Professor Jaswinder Samra fears Mark Basa could starve within a year if deported to PNG. (Supplied: Australian Pancreatic Centre)
Basa has given approval for his surgeon, Professor Jaswinder Samra to speak exclusively to the ABC.
Professor Samra is one of Australia’s most experienced pancreatic surgeons and is Clinical Professor of Surgery at Sydney’s Royal North Shore Hospital as well as Clinical Professor Discipline of Surgery at the University of Sydney.
Professor Samra has told the ABC that Basa needed medication, known as Creon, to survive.
The drug’s own website describes it as a prescription medicine used to treat people who cannot digest food normally because their pancreas does not make enough enzymes.
Professor Samra said Basa needed regular medical check-ups and required three tablets for every main meal and one with every snack.
He is worried about the lack of availability of the drug in PNG and the potential cost, and expressed grave fears to the tribunal.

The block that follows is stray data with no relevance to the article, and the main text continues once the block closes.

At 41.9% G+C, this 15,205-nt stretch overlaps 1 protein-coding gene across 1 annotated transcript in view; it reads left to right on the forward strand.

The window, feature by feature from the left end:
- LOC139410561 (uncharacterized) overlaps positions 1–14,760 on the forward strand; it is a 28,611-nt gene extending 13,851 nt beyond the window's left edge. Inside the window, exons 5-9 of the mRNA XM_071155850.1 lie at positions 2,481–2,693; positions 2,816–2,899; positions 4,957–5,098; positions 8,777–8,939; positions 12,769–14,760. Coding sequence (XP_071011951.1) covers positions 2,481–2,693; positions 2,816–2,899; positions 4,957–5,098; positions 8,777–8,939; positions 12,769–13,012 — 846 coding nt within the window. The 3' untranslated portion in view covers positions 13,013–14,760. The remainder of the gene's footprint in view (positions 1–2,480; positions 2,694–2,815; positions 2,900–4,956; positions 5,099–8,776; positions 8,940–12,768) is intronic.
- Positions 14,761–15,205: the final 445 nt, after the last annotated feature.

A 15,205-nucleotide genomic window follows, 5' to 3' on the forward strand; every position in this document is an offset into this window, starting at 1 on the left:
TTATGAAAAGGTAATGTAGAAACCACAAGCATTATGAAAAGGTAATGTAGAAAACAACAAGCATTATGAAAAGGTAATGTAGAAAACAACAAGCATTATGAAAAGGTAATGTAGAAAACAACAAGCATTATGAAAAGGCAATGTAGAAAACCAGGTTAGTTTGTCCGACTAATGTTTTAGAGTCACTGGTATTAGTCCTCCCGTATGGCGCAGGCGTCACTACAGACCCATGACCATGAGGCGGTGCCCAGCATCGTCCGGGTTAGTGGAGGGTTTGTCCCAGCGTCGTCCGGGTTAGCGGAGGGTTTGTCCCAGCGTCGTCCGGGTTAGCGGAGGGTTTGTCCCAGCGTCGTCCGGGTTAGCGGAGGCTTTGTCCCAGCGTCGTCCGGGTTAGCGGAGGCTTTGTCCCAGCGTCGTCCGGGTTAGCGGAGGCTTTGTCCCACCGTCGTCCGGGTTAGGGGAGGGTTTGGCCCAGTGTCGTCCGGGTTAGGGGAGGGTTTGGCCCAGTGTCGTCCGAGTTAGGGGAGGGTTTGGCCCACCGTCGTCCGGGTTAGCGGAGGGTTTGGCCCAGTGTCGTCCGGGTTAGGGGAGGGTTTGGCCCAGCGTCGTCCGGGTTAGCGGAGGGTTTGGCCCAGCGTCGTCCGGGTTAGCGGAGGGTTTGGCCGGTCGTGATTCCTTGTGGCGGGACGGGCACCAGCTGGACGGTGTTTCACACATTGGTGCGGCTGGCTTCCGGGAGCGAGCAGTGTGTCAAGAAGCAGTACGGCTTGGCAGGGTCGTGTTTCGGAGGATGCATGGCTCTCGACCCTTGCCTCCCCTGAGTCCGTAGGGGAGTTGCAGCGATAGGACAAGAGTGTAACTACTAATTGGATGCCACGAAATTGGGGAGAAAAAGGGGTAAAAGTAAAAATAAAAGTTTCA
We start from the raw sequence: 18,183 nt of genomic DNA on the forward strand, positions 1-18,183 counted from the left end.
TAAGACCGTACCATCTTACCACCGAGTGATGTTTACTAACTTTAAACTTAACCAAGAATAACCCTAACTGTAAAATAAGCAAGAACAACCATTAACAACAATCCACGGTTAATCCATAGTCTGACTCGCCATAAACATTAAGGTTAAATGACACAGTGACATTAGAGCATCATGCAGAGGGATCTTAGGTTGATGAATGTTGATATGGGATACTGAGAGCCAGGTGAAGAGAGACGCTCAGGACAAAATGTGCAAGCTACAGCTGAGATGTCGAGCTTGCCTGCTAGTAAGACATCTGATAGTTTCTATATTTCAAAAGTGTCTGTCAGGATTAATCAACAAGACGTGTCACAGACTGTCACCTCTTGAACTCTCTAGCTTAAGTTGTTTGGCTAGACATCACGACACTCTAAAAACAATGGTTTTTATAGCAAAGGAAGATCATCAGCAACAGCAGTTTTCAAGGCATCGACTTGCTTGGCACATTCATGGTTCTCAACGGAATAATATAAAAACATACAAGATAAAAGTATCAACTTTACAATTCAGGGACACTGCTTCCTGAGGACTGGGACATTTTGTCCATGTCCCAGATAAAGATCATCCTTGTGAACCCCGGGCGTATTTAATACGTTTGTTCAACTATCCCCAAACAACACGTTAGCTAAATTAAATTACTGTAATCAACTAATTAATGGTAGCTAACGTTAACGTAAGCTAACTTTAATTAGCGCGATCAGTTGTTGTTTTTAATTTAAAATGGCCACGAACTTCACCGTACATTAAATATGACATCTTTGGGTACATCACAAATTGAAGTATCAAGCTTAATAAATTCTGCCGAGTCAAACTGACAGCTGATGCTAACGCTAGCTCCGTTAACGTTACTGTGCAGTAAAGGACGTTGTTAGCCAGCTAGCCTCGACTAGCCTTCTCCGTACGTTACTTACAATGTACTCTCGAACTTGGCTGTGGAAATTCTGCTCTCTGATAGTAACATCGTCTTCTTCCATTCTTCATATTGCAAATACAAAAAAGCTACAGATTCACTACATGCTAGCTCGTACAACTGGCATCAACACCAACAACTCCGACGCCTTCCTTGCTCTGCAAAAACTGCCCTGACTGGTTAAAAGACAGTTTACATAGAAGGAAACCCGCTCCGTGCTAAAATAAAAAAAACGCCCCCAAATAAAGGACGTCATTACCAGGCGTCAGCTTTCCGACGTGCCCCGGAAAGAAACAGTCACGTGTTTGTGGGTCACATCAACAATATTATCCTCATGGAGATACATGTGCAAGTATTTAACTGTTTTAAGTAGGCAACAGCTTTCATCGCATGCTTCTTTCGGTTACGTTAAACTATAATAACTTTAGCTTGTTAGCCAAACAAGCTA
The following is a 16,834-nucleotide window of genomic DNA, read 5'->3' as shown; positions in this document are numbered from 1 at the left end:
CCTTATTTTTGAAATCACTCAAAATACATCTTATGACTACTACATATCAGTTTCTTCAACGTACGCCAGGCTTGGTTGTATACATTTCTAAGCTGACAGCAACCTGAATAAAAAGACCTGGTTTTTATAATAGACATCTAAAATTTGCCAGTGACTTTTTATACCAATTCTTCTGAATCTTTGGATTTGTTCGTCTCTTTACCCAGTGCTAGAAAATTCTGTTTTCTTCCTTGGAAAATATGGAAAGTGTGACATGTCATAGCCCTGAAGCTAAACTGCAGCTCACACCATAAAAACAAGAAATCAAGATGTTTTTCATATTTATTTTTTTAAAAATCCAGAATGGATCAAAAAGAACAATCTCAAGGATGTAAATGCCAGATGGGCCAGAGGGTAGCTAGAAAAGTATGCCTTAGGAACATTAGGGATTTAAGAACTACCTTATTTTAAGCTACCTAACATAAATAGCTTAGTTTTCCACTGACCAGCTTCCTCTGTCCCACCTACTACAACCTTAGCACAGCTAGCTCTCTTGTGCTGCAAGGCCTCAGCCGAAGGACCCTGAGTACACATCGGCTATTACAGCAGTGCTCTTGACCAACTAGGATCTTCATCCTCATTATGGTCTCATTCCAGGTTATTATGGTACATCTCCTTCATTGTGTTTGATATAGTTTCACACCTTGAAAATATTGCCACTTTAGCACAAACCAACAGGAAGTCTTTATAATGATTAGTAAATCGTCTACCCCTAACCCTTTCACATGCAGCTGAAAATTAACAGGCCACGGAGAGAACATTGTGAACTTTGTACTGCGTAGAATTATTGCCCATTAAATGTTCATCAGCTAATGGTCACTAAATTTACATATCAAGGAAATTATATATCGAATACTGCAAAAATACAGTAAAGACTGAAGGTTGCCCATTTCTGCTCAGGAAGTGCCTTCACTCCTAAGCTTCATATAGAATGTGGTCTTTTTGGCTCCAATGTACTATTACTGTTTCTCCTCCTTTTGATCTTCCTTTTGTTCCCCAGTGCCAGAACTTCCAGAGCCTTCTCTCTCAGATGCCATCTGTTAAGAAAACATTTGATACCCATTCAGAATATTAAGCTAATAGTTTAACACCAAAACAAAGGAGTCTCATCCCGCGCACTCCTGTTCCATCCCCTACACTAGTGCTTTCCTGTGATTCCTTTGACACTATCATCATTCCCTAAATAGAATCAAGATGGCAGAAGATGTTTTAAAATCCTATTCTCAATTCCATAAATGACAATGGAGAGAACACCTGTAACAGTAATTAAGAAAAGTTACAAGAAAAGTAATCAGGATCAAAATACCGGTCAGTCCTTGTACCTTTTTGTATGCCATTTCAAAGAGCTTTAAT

“If the applicant were unable to obtain this medication his quality of life would be poor and he would likely become malnourished within a year — with the same effect as starvation,” Professor Samra said.
“He would experience a wasting process, similar to a person with HIV infection.
“He would also become exposed and more vulnerable to other forms of infection.”
Deportation ‘a death sentence’
Mark Basa says deportation without access to his medicine would render him prone to infection and at risk of wastage within months.
“I wouldn’t last more than a year, it definitely is a death sentence, there is just no hope of getting anywhere close to the medical treatment and care that I would need to survive,” he said.
“I have had to rely solely on this medication and certain medical treatment and care that I can’t get over there.”
Professor Samra said his fears were heightened since learning of the latest development in Basa’s case.
“So even if he eats well, he has a healthy diet, he wouldn’t be able to absorb food properly and in the long and in the short-run I am concerned that his survival is likely to be shortened,” he said.
“Certainly he would get wasted within a year if he wasn’t taking appropriate medications and that would predispose him to a significant risk of infection.”
Professor Samra was keen to stress his comments were not politically motivated and he was only speaking out due to his fears for his patient.